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1 Mar 2006 : Column 777W—continued

Digital Hearing Aids

Dr. McCrea: To ask the Secretary of State for Northern Ireland how many patients were awaiting the supply of new digital hearing aids in each of the health and social services board areas on the last date for which figures are available. [46337]

Mr. Woodward [pursuant to the reply, 31 January 2006, Official Report, c. 387W]: I am now able to provide the information.

The number of people in each of the Health and Social Services Board areas who were waiting for a digital hearing aid to be fitted is shown in the following
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table. Information is in respect of the position at 30 September 2005 (the latest date for which such information is available across all Board areas).
Health and Social Services
Number of people waiting for a digital hearing aid to be fitted
Northern Ireland total3,272

Farm Land

Mr. McGrady: To ask the Secretary of State for Northern Ireland what assessment he has made of the accuracy of his Department's estimates of the amount of land owned by farmers in the (a) flat and (b) mountain regions of Northern Ireland. [54617]

Angela E. Smith: Land in NI is categorised under three classifications namely lowland (LL), disadvantaged area (DA) and severely disadvantaged area (SDA). The introduction of DARD's new computerised mapping system, the Geographical Information System (GIS), provides accurate information relating to land parcels in terms of both their location, size and classification. This year the GIS has enabled DARD to compare land classification with the original disadvantaged area map agreed with the EU in the 1980s and amend classifications where these were incorrect.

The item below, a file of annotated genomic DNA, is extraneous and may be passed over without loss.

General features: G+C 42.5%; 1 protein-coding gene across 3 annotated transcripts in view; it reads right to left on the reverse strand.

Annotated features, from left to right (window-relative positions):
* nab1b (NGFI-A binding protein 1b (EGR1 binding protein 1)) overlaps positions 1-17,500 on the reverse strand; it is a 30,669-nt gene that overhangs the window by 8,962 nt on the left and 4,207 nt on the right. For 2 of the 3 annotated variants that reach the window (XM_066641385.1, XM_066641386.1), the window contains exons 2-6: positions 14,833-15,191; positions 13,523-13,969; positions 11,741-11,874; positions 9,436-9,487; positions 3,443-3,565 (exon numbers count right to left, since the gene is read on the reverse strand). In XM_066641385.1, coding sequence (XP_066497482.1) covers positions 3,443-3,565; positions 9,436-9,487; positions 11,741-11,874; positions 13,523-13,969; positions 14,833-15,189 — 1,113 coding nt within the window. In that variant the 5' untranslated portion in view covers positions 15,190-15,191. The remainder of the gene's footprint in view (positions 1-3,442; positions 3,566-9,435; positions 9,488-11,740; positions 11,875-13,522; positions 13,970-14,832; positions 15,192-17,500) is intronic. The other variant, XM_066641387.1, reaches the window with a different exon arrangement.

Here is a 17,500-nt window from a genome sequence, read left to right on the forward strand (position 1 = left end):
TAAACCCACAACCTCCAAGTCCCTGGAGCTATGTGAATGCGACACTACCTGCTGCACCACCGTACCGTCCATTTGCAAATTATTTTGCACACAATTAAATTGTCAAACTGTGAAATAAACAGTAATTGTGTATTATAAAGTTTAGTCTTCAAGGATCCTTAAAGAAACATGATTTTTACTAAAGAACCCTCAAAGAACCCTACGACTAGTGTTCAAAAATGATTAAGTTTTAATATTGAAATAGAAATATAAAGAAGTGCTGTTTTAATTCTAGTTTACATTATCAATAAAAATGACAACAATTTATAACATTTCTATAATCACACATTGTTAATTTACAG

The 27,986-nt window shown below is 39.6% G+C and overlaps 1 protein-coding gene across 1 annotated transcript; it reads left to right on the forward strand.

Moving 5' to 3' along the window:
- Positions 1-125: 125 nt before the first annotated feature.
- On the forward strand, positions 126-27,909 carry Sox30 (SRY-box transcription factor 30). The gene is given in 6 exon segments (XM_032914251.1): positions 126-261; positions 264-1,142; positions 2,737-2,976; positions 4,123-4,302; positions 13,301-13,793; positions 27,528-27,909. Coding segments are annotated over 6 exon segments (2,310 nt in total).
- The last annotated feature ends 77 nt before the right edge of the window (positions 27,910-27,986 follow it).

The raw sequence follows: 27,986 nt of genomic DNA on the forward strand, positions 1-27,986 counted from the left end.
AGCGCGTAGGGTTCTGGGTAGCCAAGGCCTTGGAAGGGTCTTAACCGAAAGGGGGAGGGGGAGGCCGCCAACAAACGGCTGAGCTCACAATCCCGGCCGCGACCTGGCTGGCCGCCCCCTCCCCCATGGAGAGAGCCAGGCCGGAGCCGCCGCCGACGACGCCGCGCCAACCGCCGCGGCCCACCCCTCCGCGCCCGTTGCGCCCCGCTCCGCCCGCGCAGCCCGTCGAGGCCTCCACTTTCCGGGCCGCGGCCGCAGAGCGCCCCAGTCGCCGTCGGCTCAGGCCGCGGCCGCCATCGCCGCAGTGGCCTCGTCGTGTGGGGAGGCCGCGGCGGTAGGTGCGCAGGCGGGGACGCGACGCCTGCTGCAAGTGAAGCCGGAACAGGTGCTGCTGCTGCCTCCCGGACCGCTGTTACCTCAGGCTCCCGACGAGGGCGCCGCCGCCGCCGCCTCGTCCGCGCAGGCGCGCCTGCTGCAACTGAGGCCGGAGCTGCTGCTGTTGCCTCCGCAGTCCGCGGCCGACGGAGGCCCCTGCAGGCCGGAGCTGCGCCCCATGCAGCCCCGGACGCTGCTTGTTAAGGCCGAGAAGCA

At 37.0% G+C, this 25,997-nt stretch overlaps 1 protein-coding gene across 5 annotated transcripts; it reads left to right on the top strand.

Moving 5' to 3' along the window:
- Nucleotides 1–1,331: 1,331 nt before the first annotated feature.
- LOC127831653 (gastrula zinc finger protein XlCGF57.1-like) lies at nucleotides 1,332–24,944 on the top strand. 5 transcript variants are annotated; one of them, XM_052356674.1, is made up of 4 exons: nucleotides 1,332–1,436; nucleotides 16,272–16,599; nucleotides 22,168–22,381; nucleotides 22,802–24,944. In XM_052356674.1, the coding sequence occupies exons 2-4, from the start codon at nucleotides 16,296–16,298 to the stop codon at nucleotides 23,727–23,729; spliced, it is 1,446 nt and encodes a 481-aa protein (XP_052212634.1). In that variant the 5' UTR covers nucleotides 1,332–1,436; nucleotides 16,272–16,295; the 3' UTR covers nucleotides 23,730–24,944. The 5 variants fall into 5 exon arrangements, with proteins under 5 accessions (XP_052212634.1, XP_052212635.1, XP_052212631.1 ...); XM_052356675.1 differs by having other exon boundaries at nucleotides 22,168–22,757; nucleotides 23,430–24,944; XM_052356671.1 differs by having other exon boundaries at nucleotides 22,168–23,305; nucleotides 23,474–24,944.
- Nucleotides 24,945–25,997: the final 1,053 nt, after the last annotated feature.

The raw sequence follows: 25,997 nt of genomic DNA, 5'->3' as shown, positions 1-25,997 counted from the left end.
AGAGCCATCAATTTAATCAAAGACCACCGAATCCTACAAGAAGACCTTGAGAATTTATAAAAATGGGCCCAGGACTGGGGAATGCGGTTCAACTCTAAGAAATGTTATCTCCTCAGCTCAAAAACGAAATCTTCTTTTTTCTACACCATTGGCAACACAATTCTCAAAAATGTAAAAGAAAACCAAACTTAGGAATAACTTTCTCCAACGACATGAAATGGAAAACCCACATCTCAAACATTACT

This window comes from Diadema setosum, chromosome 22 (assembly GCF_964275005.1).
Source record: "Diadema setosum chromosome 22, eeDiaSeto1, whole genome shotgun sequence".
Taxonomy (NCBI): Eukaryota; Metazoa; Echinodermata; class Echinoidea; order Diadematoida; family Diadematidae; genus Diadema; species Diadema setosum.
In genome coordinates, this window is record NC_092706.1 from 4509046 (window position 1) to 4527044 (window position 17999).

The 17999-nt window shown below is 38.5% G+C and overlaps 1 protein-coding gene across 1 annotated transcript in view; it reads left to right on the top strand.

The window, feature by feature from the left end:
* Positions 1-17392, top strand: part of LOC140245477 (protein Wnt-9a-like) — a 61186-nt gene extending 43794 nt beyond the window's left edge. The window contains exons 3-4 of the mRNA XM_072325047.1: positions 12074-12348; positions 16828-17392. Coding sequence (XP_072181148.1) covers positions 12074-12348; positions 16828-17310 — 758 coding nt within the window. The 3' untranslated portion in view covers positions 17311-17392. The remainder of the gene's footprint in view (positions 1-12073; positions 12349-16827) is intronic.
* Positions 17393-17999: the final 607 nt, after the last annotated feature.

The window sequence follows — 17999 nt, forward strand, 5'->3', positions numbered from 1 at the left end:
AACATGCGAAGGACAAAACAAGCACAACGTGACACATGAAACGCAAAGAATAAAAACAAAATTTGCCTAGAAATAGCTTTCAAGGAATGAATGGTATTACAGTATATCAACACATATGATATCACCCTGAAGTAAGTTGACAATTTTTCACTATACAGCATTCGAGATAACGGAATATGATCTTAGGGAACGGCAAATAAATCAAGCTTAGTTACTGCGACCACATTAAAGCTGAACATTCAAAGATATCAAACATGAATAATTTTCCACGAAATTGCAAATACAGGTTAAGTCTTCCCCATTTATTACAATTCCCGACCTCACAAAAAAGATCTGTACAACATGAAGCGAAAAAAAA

Illegal Drugs

Mr. Gregory Campbell: To ask the Secretary of State for Northern Ireland how many people have been convicted of offences involving the importation and distribution of illegal drugs into Northern Ireland in each of the last five years. [53073]

Mr. Hanson: The following table provides statistics for calendar years 2000 to 2004 for the number of convictions for importing, distributing and all other drug-related offences. 'Distribution' has been interpreted as supply of controlled drugs and possession with intent to supply. Figures for 2000 and 2003 are not directly comparable to those for 2004 due to the differing data sources and collation methods. Further explanation of this is provided in the footnotes.
Table 1: Convictions for drug related offences 2000–04


n/a=not available.